And basically, my dear music appreciators, what I’m trying to say with all of this blather is that SING INTO MY MOUTH is a groovy, laid-back listening experience that’s worth repeating again and again. Buy it, and perhaps you’ll get some lyrics stuck in your head like I did.

Sincerely,

Constant Listener

Album Review – ANGELS AND ALCOHOL – Alan Jackson

alanjacksonangelsandalcohol

VOTE FOR THIS REVIEW ON AMAZON.COM

BUY INDIE, BUY LOCAL Read this review/buy this album at Easy Street Records in Seattle, WA

Visit the Official Website of Alan Jackson

Dear Music Appreciators,

Alan Jackson is a name I’ve heard a lot over the years, but somehow I’d never knowingly listened to one of his songs until I pressed play on ANGELS AND ALCOHOL, and it didn’t take long to know this guy is a master at what he does. Listen to just the first minute and thirteen seconds of opening track “You Can Always Come Home” and see if you know what I mean. It’s a pure genre song to be sure, but it’s done so well it transcends the genre and goes down as not just a great country song, but a great song, period. I’ve always been sort of a sucker for a slow, stripped down intro that suddenly morphs into a full-voiced, uptempo, emotional pick-me-up. No matter how bad it gets “you can always come home” – I mean, what warm-blooded human being doesn’t want to hear that, right, especially when it’s delivered in the warm and seasoned country superstar singing voice of someone like Alan Jackson?

Unfortunately there isn’t another song like this one on the album, but fortunately it seems Alan Jackson didn’t get to where he is for nothing, as the man knows how to fill his listeners’ cups all the way up.

“You Never Know” is the kind of country rocker where everyone and their brother gets a solo (including the piano player, my favorite), and suddenly the warm father figure from the first song is singing about a “curvy little bottom like a roller coaster ride.” “Angels and Alcohol” features some appropriately woozy pedal steel work while addressing one of country music’s favorite subjects – drinkin’ – and it’s notable for the double meaning of the word “angels” as well as the narrator’s apparent lack of apology or regret.

And perhaps it’s a certain lack of apology or regret through the entire album that effectively conveys Jackson’s veteran country confidence and makes this music worth listening to. Sure, some of it gets a little corny at times (“Flaws,” “When God Paints”) but when you’re as justifiably confident as Alan Jackson even corny can seem kind of cool.

Sincerely,

Constant Listener

Album Review – SOMETHING MORE THAN FREE – Jason Isbell

jasonisbellsomethingmorethanfree

VOTE FOR THIS REVIEW ON AMAZON.COM

BUY INDIE, BUY LOCAL Read this review/buy this album at Easy Street Records in Seattle, WA

Visit the Official Website of Jason Isbell

Dear Music Appreciators,

If music were clothing then Jason Isbell’s latest album would be like one of those favorite shirts. You know, the one you reach for more than the others, the one that fits right and feels good – the one that doesn’t go out of style. SOMETHING MORE THAN FREE is a comfortable, well-made album that deserves some heavy rotation in the playlists of singer-songwriter appreciators everywhere.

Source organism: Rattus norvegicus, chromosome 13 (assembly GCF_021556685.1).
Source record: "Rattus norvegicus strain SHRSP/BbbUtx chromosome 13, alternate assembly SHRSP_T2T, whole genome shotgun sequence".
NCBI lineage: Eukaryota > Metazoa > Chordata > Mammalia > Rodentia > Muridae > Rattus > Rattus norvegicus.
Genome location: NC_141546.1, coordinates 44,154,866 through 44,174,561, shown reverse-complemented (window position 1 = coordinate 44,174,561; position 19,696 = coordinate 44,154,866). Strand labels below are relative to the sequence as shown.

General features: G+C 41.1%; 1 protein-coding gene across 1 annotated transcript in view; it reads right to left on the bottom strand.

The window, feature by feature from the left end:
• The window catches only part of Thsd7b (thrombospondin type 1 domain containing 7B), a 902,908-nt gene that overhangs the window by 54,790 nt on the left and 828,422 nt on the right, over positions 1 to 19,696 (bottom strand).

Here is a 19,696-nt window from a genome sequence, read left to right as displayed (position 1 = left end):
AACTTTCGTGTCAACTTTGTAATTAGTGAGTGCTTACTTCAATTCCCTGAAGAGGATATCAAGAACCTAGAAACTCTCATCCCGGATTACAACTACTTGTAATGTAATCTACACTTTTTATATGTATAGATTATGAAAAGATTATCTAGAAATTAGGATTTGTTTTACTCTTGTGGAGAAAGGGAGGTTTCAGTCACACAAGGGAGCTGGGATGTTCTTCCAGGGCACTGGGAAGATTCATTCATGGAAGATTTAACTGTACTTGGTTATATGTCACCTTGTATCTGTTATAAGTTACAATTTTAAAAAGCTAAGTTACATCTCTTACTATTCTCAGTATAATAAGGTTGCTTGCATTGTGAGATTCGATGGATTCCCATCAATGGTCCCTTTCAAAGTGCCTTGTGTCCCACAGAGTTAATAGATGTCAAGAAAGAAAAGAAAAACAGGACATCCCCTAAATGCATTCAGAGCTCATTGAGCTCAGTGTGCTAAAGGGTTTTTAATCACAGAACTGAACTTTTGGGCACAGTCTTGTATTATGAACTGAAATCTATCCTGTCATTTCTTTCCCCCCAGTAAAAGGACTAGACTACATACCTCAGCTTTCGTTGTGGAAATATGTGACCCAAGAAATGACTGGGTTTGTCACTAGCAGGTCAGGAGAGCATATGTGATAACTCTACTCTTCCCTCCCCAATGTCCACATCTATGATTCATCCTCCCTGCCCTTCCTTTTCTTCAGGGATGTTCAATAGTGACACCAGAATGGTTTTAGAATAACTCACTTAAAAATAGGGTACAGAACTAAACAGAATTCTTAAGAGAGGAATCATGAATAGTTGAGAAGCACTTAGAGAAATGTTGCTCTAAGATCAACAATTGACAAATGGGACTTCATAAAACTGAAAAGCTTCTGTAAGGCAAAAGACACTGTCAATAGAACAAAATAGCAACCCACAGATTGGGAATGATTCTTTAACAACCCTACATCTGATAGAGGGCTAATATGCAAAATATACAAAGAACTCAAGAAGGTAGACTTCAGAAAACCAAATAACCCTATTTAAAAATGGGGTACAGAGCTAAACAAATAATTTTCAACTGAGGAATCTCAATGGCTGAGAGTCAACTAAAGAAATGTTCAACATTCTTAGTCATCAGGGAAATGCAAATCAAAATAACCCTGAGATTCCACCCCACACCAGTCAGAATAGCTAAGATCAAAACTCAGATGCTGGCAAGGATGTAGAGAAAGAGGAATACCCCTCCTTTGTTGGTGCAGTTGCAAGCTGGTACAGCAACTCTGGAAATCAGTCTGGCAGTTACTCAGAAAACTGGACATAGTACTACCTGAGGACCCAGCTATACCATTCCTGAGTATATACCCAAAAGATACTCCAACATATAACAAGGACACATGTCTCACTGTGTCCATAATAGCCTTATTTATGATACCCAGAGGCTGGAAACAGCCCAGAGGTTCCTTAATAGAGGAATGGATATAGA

Opening track “If It Takes a Lifetime” would not sound too out of place on a late 70’s Kenny Rogers album – and if you don’t think that’s a compliment then I don’t know what to do with you. “Hudson Commodore” could have been a hit for Eagles in their heyday. “Speed Trap Town” evokes the best of NEBRASKA era Springsteen.

Don’t put this one on to rock out. Don’t put this one on to dance. Put this album on to think and reflect and question, to come to terms and plan and move forward somehow. This music is good for staying up late, driving around, learning lyrics and singing a long. There’s a lot of acoustic, mid-tempo shuffling stuff and the electric guitar flavors are used sparingly but to great effect on songs like “24 Frames,” “Children of Children,” and “Palmetto Rose.”

A strong sense of memory and character and story abounds on these songs, and there’s plenty of conflict and regret, but there’s also a feeling of purpose and potential for good. Isbell asks questions (“The Life You Chose”) and he offers answers (“24 Frames”) and he sings about work like the grown-ass man that he is (“If It Takes a Lifetime,” “Something More than Free”). Recently my 12-year old nephew declared that I didn’t like the same kind of music he did because he was into “singer-songwriter.” He offered 17-year old internet discovery Shawn Mendes as an example of a singer-songwriter he was into. I’ve got nothing against Shawn Mendes, nephew, but hopefully someday you’ll learn to think of someone like Jason Isbell instead, because SOMETHING MORE THAN FREE is what real man singing and songwriting is all about.

Sincerely,

Constant Listener

Album Review – GHOST NOTES – Veruca Salt

verucasaltghostnotes

Support this Review/Purchase on Amazon.com

Visit the Official Website of Veruca Salt

Dear Music Appreciators,

Why is this a great album that you should buy right now? Because this is a half-female half-male band playing alternative rock with pop appeal and punk attitude, and playing it well. Yes, they sound like the nineties sometimes and yes supposedly this is the band’s first album in like ten years and maybe there has been some breakup drama in the past or whatever, but maybe none of that really matters all that much if you think about it. All that stuff is just filler.